Yushin Okami was part of the generation of Japanese mixed martial artists introduced to the sport by Pride. He has fond memories of the promotion, having attended as both a fighter and a fan.
Okami is now on the ONE Championship roster and has also fought for the UFC, PFL, Pancrase, Deep and M-1 in a career spanning 50 fights across nearly two decades.
The 6’2″ star rose to prominence in his native Japan during the glory days of Pride. The now defunct Japanese promotion has a special place in Okami’s heart,
“I had been a big fan of Pride since I was a student. I will never forget that passion and I still remember that happy moment when I finally got a ticket. Unlike the MMA of the present era, Pride was undiscovered, unexplored territory because it was not established as a competitive sport.”
The sport has evolved since those days. Okami would go on to challenge for titles with both WSOF and the UFC but sill has fond memories of the Pride era,
“In MMA at that time, and it was hard to imagine what to expect in the ring. The conflict between Kazushi Sakuraba and the Gracies and Mirko, Fedor, Nogueira, Naoya Ogawa, Kazuyuki Fujita and Hidehiko Yoshida were also great in the heavyweight class. At the time, there were many fighters that fans could entrust their support to. I think an incredible relationship was born and the fans kept chasing Pride because all fighters were competing against the greatest opponents.”
Okami never got to fight on the same card as Fedor but an image of the Russian backstage before a Pride bout is ingrained in his memory,
“I had the opportunity to see Fedor Emelianenko backstage just before his bout, and I will never forget that moment. Fedor’s back was very muscular and looked like a bear. Steam was coming off his body, and the feeling of tension just before the bout transferred over to me, which was surprising, and I felt a strong aura. I still have a very vivid memory of that scene. He was just like a bear!”
Okami’s record currently stands at 36-14 but he has no intention of hanging up his gloves. In fact the 38 year old still has lofty ambitions,
“I want to win the welterweight and middleweight belts at ONE and become two-division champion,” he said.
Okami snapped a three fight losing streak with a split decision victory over Malaysia’s Agilan Thani at ONE: ‘Century’ last year. The UFC and Pride veteran admits the feeling was more of relief than euphoria,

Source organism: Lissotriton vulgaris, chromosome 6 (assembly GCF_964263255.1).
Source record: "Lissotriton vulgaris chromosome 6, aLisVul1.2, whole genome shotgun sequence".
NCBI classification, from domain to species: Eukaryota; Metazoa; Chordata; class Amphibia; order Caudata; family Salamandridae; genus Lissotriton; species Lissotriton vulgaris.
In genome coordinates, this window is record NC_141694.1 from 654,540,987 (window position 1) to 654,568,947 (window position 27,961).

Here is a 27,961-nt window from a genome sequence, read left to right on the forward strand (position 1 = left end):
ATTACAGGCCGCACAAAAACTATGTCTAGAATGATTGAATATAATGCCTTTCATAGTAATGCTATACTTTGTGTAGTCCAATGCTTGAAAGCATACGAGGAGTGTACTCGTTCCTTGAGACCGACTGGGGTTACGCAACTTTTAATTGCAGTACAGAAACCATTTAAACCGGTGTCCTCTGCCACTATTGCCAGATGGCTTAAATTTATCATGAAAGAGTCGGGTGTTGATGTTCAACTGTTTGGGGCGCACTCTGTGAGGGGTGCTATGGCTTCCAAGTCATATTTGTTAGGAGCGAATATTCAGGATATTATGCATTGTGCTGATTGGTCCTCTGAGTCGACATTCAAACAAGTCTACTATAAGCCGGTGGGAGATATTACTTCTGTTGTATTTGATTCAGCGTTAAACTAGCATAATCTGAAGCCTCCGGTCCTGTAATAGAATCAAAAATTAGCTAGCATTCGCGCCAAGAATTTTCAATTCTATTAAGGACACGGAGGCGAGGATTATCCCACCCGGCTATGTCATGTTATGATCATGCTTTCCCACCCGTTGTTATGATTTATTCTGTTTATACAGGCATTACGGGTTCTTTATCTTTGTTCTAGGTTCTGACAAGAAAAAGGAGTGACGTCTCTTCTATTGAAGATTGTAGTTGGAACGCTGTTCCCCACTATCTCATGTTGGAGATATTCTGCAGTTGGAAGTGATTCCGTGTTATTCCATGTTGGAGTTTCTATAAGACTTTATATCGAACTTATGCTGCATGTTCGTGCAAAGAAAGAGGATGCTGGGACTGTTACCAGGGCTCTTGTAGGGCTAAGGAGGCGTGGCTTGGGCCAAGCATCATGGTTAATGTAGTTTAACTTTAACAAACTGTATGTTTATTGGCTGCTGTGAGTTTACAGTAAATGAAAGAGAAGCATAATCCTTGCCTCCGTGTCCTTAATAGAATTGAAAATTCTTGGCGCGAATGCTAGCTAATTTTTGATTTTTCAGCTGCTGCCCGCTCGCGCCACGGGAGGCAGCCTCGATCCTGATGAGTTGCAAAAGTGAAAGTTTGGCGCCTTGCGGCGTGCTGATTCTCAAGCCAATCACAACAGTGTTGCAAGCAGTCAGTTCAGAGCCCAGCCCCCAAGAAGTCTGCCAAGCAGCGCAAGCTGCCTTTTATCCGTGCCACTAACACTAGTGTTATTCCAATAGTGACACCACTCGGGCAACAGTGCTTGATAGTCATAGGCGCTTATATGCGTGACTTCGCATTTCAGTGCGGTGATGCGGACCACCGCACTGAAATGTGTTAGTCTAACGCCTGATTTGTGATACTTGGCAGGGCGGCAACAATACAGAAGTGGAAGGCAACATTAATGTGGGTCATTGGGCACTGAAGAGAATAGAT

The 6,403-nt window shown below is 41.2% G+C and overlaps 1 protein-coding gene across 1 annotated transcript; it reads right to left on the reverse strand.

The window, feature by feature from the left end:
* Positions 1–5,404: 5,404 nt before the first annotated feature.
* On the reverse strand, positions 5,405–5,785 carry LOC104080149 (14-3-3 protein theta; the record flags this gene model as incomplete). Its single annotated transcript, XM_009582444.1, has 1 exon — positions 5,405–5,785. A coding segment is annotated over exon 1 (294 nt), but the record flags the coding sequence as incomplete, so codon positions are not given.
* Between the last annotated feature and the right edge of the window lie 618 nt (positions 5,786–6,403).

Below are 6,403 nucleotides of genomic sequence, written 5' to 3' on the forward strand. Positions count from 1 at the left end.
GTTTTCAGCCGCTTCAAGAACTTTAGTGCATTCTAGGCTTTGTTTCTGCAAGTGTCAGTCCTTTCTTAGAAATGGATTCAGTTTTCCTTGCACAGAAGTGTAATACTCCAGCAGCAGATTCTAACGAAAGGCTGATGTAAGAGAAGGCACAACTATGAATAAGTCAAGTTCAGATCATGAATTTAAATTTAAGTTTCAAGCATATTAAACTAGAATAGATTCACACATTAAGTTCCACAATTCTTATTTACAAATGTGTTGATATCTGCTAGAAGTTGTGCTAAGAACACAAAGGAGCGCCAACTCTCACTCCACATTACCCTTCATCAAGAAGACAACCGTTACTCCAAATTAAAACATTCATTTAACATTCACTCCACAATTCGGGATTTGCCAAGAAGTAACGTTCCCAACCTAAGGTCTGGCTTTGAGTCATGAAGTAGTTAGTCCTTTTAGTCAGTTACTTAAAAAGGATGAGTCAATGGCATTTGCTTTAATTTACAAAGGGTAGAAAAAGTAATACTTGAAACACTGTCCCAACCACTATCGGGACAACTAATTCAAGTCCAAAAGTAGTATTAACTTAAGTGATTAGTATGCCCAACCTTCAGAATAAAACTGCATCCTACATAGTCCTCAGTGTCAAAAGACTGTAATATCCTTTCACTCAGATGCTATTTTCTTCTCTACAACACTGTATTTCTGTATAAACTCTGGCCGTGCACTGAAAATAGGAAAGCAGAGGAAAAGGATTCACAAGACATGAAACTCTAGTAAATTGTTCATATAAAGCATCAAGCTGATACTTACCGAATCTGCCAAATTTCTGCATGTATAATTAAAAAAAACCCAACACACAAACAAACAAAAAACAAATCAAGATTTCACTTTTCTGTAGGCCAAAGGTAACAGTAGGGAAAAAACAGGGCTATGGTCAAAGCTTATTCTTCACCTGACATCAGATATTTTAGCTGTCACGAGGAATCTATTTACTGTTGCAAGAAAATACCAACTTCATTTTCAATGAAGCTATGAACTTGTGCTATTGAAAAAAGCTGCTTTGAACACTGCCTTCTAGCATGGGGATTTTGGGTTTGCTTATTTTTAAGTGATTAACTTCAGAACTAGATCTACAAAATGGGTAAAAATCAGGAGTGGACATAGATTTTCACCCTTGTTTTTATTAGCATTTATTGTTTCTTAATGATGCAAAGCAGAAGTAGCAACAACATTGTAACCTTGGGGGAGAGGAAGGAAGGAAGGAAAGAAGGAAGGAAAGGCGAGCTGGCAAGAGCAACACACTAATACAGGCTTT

“As I was able to bring back the win at ONE for the first time, I was happy that I was able to fulfill my responsibility. For the fans who support me, for the friends that train with me, and for the family that always supports me. The word ‘relief’ may be the perfect expression.”
He had dropped a decision to James Nakashima at ONE: ‘Dawn of Heroes’ and been stopped by recently crowned welterweight champion Kiamrian Abbasov at ONE: ‘For Honor’. It was not the start to his post UFC career that Okami would have envisaged,
But the Japanese fighter remains philosophical about these experiences and has some fond memories of making his ONE Championship debut in Indonesia,
“I visited Jakarta in Southeast Asia for the first time because I used to fight in North America. The people in Jakarta were very kind and hospitable and the venue was wildly enthusiastic, unlike any other place I’ve been to. My debut at ONE allowed me once again to experience the privilege of being able to visit various places as a fighter, and to have a variety of opportunities by competing.”
He is hoping to secure a rematch and Okami doesn’t see Abassov relinquishing his title any time soon,
“He is young and has grown stronger with every bout. He has become even stronger by defeating me and defeating the ex-champion Zebaztian Kadestam. I think he will be champion until we fight again.”
Okami won two fights out of two for Pride. He also beat Hector Lombard at the Saitama Super Arena on a UFC card in 2013, a performance he is particularly proud of.
As a keen student of MMA history Okami has witnessed the rise and fall of Japanese MMA. Pride is long gone but he fights on and is coming off a win in Tokyo at ONE Championship’s historic centennial event.
Pride is also an emotion the 38 year old feels strongly. He is on a mission to prove that fighters from his homeland are still among the best in the world,
“I want them to remember that there are Japanese fighters who are big and strong, and that can fight against the world.”